In their paper published in Nature Communications, the team demonstrated that changing the structure of the DNA double helix by modifying its environment allows the conductance (the ease with which an electric current passes) to be reversibly controlled. This ability to structurally modulate the charge transport properties may enable the design of unique nanodevices based on DNA. These devices would operate using a completely different paradigm than today’s conventional electronics.
“As electronics get smaller they are becoming more difficult and expensive to manufacture, but DNA-based devices could be designed from the bottom-up using directed self-assembly techniques such as ‘DNA origami’,” said Josh Hihath, assistant professor of electrical and computer engineering at UC Davis and senior author on the paper. DNA origami is the folding of DNA to create two- and three-dimensional shapes at the nanoscale level.
“Considerable progress has been made in understanding DNA’s mechanical, structural, and self-assembly properties and the use of these properties to design structures at the nanoscale. The electrical properties, however, have generally been difficult to control,” said Hihath.
In addition to potential advantages in fabrication at the nanoscale level, such DNA-based devices may also improve the energy efficiency of electronic circuits. The size of devices has been significantly reduced over the last 40 years, but as the size has decreased, the power density on-chip has increased. Scientists and engineers have been exploring novel solutions to improve the efficiency.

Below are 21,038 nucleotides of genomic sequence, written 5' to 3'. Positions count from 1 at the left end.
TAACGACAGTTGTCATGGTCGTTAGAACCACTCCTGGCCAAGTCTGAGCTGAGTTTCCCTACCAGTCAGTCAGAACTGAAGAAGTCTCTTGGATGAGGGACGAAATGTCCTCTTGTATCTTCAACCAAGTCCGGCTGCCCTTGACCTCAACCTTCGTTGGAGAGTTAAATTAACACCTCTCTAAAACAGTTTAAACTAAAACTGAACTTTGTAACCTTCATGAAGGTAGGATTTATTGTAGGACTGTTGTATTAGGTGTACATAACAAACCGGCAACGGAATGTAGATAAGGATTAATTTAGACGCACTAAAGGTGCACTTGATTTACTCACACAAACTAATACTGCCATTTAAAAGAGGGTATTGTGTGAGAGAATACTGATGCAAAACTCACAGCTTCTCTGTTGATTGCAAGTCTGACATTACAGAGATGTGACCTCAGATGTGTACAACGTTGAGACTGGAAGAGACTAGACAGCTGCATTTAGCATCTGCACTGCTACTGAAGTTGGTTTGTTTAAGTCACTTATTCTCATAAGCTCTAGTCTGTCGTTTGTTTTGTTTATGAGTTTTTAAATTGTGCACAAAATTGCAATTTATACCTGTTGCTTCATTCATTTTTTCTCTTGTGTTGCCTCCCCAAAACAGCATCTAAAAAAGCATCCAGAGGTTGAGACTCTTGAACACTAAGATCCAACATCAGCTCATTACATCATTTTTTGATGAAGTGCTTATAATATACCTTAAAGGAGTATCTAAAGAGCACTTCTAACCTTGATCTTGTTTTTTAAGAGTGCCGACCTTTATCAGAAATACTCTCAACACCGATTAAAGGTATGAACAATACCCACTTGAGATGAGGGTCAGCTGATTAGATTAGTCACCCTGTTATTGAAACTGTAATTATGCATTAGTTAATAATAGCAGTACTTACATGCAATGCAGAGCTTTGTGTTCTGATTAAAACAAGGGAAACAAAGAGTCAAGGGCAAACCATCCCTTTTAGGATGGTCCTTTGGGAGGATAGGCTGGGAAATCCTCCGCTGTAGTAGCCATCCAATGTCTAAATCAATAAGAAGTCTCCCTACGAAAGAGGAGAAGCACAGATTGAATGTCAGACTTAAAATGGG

“There’s no reason that computation must be done with traditional transistors. Early computers were fully mechanical and later worked on relays and vacuum tubes,” said Hihath. “Moving to an electromechanical platform may eventually allow us to improve the energy efficiency of electronic devices at the nanoscale.”
This work demonstrates that DNA is capable of operating as an electromechanical switch and could lead to new paradigms for computing. To develop DNA into a reversible switch, the scientists focused on switching between two stable conformations of DNA, known as the A-form and the B-form. In DNA, the B-form is the conventional DNA duplex that is commonly associated with these molecules. The A-form is a more compact version with different spacing and tilting between the base pairs. Exposure to ethanol forces the DNA into the A-form conformation resulting in an increased conductance.
Similarly, by removing the ethanol, the DNA can switch back to the B-form and return to its original reduced conductance value.